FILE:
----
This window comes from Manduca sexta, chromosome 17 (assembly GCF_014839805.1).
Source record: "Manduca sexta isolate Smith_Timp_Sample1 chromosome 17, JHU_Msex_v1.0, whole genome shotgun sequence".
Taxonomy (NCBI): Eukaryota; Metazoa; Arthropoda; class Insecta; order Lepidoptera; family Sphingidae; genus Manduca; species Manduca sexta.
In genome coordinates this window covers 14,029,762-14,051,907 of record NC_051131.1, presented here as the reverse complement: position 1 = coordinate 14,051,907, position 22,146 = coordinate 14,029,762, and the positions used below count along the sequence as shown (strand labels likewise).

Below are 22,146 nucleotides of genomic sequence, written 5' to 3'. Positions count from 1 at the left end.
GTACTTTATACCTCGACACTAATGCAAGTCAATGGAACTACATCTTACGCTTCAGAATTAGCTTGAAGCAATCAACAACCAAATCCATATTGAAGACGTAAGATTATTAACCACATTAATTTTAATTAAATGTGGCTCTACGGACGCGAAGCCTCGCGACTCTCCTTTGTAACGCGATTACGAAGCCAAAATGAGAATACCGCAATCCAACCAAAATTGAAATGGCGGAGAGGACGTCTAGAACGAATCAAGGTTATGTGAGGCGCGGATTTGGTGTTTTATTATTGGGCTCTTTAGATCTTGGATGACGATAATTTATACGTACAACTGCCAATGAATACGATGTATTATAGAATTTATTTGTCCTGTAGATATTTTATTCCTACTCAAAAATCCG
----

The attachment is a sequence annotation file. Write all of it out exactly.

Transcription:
This window comes from Manduca sexta, chromosome 17 (assembly GCF_014839805.1).
Source record: "Manduca sexta isolate Smith_Timp_Sample1 chromosome 17, JHU_Msex_v1.0, whole genome shotgun sequence".
Taxonomy (NCBI): Eukaryota; Metazoa; Arthropoda; class Insecta; order Lepidoptera; family Sphingidae; genus Manduca; species Manduca sexta.
In genome coordinates this window covers 14,029,762-14,051,907 of record NC_051131.1, presented here as the reverse complement: position 1 = coordinate 14,051,907, position 22,146 = coordinate 14,029,762, and the positions used below count along the sequence as shown (strand labels likewise).

Below are 22,146 nucleotides of genomic sequence, written 5' to 3'. Positions count from 1 at the left end.
GTACTTTATACCTCGACACTAATGCAAGTCAATGGAACTACATCTTACGCTTCAGAATTAGCTTGAAGCAATCAACAACCAAATCCATATTGAAGACGTAAGATTATTAACCACATTAATTTTAATTAAATGTGGCTCTACGGACGCGAAGCCTCGCGACTCTCCTTTGTAACGCGATTACGAAGCCAAAATGAGAATACCGCAATCCAACCAAAATTGAAATGGCGGAGAGGACGTCTAGAACGAATCAAGGTTATGTGAGGCGCGGATTTGGTGTTTTATTATTGGGCTCTTTAGATCTTGGATGACGATAATTTATACGTACAACTGCCAATGAATACGATGTATTATAGAATTTATTTGTCCTGTAGATATTTTATTCCTACTCAAAAATCCG